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Mint is typically found in teas, cocktails and hot holiday beverages and desserts, but its presence is growing, particularly as Vietnamese food grows in popularity. Mint typically accompanies many of that cuisine’s spicy dishes, but it’s also no stranger to Mediterranean food. That fact was borne out at last year’s Food & Wine Best New Chefs Party in New York City, at which celebrity chef Scot Conant served roasted rabbit with herbed spätale, parsnip and mint, and Michael Symon made yogurt cavatelli with lamb Bolognese and mint.

mint

Although that was last year, it usually takes a while for such trend-forward dishes to move into the mainstream. And this year it’s already appearing in unexpected places, like beer.

Dennis Marron, the chef of Poste Modern Brasserie in Washington, D.C., is growing hops in his herb garden so local brewers can make custom beer for him, but recently those beer makers are looking past his hops.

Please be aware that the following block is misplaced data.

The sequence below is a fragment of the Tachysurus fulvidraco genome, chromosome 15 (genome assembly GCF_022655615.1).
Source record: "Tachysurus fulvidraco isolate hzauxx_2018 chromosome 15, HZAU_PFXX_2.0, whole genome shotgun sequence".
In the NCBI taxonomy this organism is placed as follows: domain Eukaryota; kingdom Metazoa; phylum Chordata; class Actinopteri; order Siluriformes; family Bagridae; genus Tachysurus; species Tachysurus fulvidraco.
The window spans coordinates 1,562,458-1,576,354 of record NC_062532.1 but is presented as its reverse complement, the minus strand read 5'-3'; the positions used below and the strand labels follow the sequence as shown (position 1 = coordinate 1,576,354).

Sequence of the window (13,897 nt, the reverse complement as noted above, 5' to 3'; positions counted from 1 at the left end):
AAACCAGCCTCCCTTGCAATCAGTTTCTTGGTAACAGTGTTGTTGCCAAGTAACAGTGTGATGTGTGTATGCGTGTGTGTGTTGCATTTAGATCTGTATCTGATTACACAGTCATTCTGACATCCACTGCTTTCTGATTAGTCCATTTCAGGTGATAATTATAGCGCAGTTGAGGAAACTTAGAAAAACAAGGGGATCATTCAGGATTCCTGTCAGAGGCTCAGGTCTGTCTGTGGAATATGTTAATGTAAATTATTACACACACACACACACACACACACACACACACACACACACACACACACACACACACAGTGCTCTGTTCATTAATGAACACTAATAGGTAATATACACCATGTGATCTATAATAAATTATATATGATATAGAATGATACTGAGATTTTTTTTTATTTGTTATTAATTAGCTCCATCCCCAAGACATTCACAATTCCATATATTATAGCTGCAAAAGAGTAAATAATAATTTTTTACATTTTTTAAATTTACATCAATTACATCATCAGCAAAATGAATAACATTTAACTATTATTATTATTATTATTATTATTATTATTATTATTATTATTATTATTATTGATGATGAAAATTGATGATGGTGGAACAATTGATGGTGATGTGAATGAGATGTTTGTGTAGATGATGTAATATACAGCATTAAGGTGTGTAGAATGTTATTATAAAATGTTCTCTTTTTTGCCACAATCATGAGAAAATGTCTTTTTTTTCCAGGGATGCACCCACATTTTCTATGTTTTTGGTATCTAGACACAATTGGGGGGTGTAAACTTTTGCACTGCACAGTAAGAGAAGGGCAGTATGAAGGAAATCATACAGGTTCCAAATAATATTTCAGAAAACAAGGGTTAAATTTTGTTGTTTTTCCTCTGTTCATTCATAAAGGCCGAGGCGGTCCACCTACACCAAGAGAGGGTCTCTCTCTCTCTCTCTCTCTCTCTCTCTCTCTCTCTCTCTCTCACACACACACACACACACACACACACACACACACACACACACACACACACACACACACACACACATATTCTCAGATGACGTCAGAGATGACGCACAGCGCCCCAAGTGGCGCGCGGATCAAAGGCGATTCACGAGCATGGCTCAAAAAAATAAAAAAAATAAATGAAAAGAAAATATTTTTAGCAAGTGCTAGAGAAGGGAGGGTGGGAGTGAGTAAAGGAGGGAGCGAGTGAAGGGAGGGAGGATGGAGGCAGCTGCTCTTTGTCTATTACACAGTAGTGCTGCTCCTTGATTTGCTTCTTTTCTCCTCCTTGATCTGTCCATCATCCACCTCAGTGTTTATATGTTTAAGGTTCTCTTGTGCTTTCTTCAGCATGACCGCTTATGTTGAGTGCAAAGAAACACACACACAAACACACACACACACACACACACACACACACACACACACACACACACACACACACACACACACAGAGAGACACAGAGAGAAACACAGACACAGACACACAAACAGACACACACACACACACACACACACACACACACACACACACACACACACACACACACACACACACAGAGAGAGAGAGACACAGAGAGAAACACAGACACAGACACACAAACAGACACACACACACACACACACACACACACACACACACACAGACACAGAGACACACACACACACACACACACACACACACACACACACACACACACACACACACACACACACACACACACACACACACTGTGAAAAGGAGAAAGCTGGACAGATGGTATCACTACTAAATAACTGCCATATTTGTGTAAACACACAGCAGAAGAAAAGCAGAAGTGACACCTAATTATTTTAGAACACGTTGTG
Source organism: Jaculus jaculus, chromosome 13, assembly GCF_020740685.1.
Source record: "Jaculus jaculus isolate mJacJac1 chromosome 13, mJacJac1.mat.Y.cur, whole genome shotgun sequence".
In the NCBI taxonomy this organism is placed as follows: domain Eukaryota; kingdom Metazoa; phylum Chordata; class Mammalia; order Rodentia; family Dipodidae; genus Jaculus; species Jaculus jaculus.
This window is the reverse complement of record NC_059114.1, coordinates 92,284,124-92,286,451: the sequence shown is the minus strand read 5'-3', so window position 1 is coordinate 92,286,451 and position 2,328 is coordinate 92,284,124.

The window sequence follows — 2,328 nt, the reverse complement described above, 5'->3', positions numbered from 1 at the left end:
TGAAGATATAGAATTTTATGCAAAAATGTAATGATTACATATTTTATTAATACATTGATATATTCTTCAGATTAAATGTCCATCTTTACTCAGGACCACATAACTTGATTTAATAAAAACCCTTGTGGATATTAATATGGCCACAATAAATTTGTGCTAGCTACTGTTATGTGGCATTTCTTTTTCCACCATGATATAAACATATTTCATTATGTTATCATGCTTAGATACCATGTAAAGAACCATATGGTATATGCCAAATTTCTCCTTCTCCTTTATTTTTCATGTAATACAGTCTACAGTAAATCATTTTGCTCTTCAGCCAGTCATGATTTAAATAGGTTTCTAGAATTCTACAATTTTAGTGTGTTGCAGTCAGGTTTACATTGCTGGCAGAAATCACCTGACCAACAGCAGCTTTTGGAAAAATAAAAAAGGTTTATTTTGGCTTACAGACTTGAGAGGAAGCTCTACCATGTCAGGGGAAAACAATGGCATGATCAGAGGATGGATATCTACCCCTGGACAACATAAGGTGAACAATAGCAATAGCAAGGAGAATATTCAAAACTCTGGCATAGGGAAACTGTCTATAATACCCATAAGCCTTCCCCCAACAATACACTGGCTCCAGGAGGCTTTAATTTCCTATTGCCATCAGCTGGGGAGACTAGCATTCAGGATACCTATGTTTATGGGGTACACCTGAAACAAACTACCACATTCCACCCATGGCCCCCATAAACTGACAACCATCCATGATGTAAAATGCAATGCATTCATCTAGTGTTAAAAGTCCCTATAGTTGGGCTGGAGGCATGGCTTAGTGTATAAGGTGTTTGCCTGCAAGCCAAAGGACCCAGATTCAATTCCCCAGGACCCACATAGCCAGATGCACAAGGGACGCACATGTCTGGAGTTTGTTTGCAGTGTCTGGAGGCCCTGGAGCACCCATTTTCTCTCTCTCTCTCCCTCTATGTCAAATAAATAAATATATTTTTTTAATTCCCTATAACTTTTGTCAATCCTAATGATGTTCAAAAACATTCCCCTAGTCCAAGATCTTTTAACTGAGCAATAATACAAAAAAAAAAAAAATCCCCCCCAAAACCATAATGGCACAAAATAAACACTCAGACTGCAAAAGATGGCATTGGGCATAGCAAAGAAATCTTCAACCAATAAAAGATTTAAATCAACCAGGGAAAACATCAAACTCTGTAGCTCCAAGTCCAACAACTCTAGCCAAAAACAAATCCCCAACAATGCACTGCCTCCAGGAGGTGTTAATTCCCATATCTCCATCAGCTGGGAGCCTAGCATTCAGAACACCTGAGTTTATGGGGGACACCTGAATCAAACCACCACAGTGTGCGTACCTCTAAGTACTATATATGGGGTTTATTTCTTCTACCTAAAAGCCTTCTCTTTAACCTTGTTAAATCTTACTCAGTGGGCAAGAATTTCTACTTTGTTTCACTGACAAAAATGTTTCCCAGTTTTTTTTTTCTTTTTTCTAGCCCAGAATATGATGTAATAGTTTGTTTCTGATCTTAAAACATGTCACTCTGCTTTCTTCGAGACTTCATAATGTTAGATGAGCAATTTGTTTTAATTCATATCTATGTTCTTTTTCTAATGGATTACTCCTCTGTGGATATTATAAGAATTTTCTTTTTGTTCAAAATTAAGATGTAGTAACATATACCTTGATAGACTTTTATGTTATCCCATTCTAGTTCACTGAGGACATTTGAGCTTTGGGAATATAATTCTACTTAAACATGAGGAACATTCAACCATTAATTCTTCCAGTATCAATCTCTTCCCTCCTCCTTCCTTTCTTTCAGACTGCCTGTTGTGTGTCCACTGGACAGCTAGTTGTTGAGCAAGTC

“Now all the local breweries are like, ‘Hey, can we get some mint’,” he said.

And mint julep variations are already showing up on cocktail lists, such as in BD’s Samurai Smash, which is made with Bourbon, huckleberry syrup, mint and club soda. You can expect to see more examples of this refreshing herb put to surprising uses soon.

Contact Bret Thorn at bret.thorn@penton.com.
Follow him on Twitter: @foodwriterdiary